Women behind the Wall Podcast: Palestinian Christian Women Living under the Israeli Occupation

WBW website 

Prologue episode

Research suggests that standard peace and security processes routinely overlook the inclusion of women, even though a growing body of analysis shows that higher levels of gender equality are associated with a lower propensity for conflict, both between and within states [Council on Foreign Relations, 10/2016]. With that in mind, the Women behind the Wall podcast not only highlights female voices from the Holy Land but is hosted and produced solely by women who live and work in Jerusalem. The podcast seeks to amplify minority voices and perspectives, especially women’s experiences in the private sphere as it is affected by the public sphere. 

Women behind the Wall stands at the intersection of gender, religion, and conflict, offering listeners a glimpse into life under the Israeli occupation. The aim is to show how the political circumstances seep into daily life, affecting women, their children and families, and their communities. The women featured in this podcast come from a variety of backgrounds and religious traditions: Assyrian, Greek Orthodox, Catholic, Armenian Orthodox, and evangelical. Over the span of nine full-length episodes, listeners are introduced to a diverse lineup of narratives:

  •  A Palestinian mother reflects on the challenges of raising her children without hatred while struggling to find answers about the injustice they regularly experience (Ep. 2).
  • A young, single Palestinian woman, reflects on growing up under occupation and the theological challenges she experiences due to western Christian justification of the occupation in the Holy Land (Ep. 3).
  • A Palestinian woman on creating space for healing in her community and how to give the next generation of Palestinian children, including her own, a healthy sense of self and wholeness despite the everyday realities of military occupation (Ep. 4).
  • A Palestinian mother from East Jerusalem on her marriage to a West Banker, the challenges of trying to pass on her legal status to her children, and her longing to experience her basic human rights (Ep. 5).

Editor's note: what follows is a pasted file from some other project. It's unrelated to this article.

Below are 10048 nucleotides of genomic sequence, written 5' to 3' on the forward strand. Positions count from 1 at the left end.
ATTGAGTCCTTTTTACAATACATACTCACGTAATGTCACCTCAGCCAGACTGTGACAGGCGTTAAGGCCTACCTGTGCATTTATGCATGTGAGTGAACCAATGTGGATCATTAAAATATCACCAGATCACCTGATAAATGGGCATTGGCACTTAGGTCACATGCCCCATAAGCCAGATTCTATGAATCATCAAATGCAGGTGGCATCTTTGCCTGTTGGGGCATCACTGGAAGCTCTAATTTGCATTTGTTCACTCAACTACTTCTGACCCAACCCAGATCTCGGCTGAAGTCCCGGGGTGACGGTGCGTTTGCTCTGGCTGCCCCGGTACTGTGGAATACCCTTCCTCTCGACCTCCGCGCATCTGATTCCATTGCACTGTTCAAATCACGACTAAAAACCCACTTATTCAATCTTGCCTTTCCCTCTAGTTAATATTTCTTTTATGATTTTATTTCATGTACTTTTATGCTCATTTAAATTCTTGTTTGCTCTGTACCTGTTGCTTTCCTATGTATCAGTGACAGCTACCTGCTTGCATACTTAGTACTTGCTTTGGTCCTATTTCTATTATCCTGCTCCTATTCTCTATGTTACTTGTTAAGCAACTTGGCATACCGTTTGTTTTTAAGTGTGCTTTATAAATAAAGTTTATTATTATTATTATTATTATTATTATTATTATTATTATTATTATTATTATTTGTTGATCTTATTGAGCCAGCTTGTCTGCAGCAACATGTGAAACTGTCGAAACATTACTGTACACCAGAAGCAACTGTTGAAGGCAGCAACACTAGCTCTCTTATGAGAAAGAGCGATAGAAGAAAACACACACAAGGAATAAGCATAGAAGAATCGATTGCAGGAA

• An American Christian woman in Israel shares about her work among Jerusalemite and West Bank women; on the high prevalence of trauma and domestic violence; and how military checkpoints, children’s arrests, and night raids affect women. (Ep. 6)
  • A Palestinian-Israeli woman from the Galilee on her marriage to a West Banker and her reflections on identity and the Palestinian-Israeli conflict. (Ep. 7)
  • A single, Palestinian-Israeli woman from a Muslim background on how her family responded to her changing her religion and her work among women in East Jerusalem (Ep. 8).
  • An Armenian woman from Jerusalem living in the West Bank on how her Armenian identity gives her a different role in the conflict and a different life experience from her Palestinian neighbors (Ep. 9).
  • A Palestinian grandmother caring for her elderly father dreams of emigrating to be with her children and grandchildren abroad (Ep. 10).

While the women are diverse, there is a common theme throughout each narrative. Between passion and career, personal and professional, private and public, the series unites those spheres, recognizing that each facet of a woman’s life must be valued and validated in order to get a glimpse of the full, lived human experience.

We pray this podcast reaches people who are both familiar and unfamiliar with what is happening in Israel and Palestine. That the human stories shared throughout the series will be received with humility, empathy, and conviction. We ask for Jesus’ example of honoring the stories and experiences of the oppressed to be embodied by each listener. And we pray for women around the world who are marginalized and harmed by man-made conflict.  

Written by a CMEP Volunteer.

CMEP is very thankful for the writers who contribute Spiritual Resources. However, CMEP does not necessarily agree with all the positions of our writers, and they do not speak on CMEP’s behalf.

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